by Jerry Pollack, August, 2006

When I arrived in the 7th ASO in April 1954, there were several truly outstanding musicians in the orchestra. There was, of course, Stanley Plummer, who played the violin like a god. But he was not the only one. Percy Kalt, from Utah, was another. And Gene Becker, who arrived with me, was also outstanding. There were some others, too. And then there was Jake Berg. Even before I got to know him, one of the orchestra members clued me that Jake was someone to watch. Jake was our principal flutist. Physically he was not imposing, being rather short and slight. But his playing and musicianship were phenomenal.

I remember his playing the Mozart flute quartets at Patch Barracks with Allen Gove, another of my good friends, playing cello. Unless Im mistaken, Paul McEnderfer played the viola and Norm Paulu the violin. Anyway, Jake and I became good friends and, on one memorable occasion, Jake, Al Gove, and I took our bicycles to the train station in Stuttgart and embarked for Zurich. From there, we bicycled to Lucerne. This was in the days of 3-speed bicycles, and I can well testify that three gears is grossly inadequate for the undulating countryside between the two cities. We could barely walk or sit when we got off our bicycles upon reaching Lucerne, some 55 k from Zurich. We found a place to stay, and the next day rented a rowboat and headed out on Lake Lucerne. We had the wind at our back, and so it was easy to go out quite a way. But when we turned around to go back, we found that we couldnt make any headway against the wind, no matter how hard we rowed. We took turns at the oars, but none of us had enough power to get us out of there. It dawned on us that we were in trouble. After a bit of time, a motorboat saw our predicament, threw us a line, and towed us back to shore. This just goes to show that all's well that ends well. To return to Stuttgart, we decided to forgo the bicycle trip back to Zurich. We and our bicycles got on the train right in Lucerne.

After my discharge from the Army, I met Jake only twice again. Once was in Marlboro, Vermont, the summer music festival that attracts young professionals of unimaginable talent and accomplishment. I began going there in 1960, the first year that Pablo Casals came to offer master classes and to conduct. I dont remember exactly what year it was after that when I encountered Jake and met his wife, Darrell. The meeting was quite unexpected, a very pleasant surprise. Then I met Jake again at our 50th reunion. He was then already retired from the St. Louis Symphony, where for 30 years he had been the principal flutist. For me, the high point of that reunion occurred when Jake played two of the Mozart flute quartets with me, along with Paul McEnderfer and David Newman. I have never, before or after, played with such a wonderful musician. Everyone who heard Jake play the flute in Amrams Theme and Variations on Red River Valley will recall his exceptional talent. But I learned during the reunion that Jake had a cancer that was in remission. A few years later, I heard that Jake had died.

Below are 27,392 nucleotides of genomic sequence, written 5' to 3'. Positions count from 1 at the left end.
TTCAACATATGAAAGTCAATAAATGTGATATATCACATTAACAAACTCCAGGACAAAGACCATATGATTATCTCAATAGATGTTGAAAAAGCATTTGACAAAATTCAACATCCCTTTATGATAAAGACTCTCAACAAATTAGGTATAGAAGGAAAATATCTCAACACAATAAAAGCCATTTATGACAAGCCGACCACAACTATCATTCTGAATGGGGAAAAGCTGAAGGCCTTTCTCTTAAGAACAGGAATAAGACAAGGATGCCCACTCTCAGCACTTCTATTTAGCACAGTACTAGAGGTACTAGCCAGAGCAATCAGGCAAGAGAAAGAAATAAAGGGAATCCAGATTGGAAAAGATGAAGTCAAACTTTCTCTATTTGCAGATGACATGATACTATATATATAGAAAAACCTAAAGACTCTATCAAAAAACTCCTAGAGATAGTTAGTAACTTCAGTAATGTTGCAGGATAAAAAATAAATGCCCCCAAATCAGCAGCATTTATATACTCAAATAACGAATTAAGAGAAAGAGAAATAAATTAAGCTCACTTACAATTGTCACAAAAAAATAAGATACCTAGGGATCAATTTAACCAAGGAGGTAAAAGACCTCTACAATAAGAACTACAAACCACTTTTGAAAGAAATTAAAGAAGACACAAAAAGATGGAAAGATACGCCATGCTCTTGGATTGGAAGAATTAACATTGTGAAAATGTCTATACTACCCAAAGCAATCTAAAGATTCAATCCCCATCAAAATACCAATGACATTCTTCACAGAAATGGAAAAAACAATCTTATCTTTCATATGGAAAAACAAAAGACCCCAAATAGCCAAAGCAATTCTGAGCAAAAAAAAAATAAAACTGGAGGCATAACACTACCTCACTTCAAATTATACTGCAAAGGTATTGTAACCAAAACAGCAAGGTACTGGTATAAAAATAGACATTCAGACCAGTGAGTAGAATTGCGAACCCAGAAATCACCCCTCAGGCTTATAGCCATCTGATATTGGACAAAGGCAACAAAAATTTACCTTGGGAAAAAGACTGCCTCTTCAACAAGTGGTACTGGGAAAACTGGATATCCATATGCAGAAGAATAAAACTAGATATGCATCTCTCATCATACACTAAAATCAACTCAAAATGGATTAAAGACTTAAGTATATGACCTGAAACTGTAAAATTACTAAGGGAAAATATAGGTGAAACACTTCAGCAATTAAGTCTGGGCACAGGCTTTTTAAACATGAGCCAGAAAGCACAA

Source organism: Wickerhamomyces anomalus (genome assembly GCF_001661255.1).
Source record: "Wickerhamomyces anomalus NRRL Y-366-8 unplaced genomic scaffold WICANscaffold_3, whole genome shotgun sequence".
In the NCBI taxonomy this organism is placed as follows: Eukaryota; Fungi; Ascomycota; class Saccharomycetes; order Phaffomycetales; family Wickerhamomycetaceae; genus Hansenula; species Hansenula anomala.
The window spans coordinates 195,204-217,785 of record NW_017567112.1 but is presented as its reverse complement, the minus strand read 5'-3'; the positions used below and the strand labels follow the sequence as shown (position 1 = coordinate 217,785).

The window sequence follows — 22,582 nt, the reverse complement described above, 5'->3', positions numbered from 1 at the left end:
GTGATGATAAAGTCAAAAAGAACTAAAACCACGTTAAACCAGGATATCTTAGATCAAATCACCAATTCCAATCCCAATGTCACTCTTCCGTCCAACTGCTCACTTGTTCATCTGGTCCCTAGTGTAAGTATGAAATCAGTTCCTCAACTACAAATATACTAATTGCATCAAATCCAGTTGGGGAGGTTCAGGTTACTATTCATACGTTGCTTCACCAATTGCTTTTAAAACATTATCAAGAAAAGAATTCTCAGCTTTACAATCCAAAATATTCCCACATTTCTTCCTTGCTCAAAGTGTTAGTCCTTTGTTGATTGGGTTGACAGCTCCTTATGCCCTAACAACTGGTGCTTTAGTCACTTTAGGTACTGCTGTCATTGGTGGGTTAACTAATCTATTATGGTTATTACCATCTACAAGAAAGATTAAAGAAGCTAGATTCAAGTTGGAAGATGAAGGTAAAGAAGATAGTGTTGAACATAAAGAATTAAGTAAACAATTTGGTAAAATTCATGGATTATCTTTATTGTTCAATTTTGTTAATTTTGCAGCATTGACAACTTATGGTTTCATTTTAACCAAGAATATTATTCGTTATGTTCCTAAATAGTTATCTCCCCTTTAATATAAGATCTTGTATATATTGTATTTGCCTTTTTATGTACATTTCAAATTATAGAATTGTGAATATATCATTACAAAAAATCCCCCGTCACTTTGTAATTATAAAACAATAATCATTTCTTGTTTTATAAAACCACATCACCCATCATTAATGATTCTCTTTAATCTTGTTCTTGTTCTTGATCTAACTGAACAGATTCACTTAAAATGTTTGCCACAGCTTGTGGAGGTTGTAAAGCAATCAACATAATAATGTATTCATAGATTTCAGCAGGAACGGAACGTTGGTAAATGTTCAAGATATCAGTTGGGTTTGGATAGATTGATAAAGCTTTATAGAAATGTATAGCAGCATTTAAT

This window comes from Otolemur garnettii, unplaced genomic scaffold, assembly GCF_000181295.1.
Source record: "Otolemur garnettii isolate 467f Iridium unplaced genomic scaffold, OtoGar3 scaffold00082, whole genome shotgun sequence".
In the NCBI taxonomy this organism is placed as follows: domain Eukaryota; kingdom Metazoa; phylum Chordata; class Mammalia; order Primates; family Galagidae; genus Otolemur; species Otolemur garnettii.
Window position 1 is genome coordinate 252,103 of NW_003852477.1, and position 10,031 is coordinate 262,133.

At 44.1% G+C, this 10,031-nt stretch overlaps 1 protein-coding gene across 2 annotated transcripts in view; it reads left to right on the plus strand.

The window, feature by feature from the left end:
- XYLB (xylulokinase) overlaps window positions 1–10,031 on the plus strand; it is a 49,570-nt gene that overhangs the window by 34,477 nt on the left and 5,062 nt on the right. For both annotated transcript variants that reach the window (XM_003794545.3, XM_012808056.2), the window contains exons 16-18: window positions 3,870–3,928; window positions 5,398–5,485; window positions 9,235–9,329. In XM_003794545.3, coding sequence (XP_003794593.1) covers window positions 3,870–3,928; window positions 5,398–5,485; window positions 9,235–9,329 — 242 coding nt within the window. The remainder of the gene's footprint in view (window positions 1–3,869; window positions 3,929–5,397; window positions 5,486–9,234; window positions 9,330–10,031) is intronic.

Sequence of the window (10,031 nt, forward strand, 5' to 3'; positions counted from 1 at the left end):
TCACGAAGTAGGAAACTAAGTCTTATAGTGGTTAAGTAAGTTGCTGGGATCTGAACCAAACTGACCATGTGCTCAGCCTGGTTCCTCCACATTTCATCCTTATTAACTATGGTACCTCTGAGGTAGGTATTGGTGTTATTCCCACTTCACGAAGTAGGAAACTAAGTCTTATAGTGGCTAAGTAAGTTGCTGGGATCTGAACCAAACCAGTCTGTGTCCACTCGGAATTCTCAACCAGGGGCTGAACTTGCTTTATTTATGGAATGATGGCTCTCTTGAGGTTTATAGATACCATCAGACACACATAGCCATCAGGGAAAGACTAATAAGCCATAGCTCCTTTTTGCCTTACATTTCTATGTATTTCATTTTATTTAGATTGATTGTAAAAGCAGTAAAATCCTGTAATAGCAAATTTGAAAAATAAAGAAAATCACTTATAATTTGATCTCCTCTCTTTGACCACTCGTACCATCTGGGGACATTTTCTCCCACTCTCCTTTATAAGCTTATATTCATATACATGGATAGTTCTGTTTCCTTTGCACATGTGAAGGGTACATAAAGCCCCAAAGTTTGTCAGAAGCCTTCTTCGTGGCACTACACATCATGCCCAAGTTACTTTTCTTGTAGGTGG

Last year, my wife and I traveled to New Zealand, where we toured both the North and South Islands. For us, this was a two-stage trip from New York to L.A., and from L.A. to Auckland. Well, on our way back, we had a fairly lengthy stopover at the L.A. Airport. This was on Sunday, November 13, and to pass the time and catch up on world news, of which one doesnt get much in New Zealand, I bought the Los Angeles Times. Like the Sunday New York Times, the Sunday L.A Times is a massive production. But with all that time on my hands, I worked my way through the paper. Finally, I came to the Calendar Section, which happened to be almost entirely devoted to David Robertson, who had become the music director of the St. Louis Symphony that September. I read on with considerable interest. Then, I felt as if struck by lightning. Deep in this lengthy and favorable article, I found the following passage:

At one rehearsal, he (Robertson) told the orchestra about his first time conducting in the city. It was 1999, and a flutist just back from chemotherapy showed up because he wanted to play in Ravels Daphne and Chloe.

During the flute solo in the second half, Robertson says, he played with a beautiful, pure ethereal tone and no vibrato. But Im looking at a guy who I would have described as having a bad case of palsy, and I swear to you that the end of his flute and I am not exaggerating was tracing an arc of 8 to 9 inches. I heard this sound, which was absolutely extraordinary, and I looked at something that the laws of physics say is impossible. To me, that was the spirit of the St. Louis Symphony.

That was Jake Berg.

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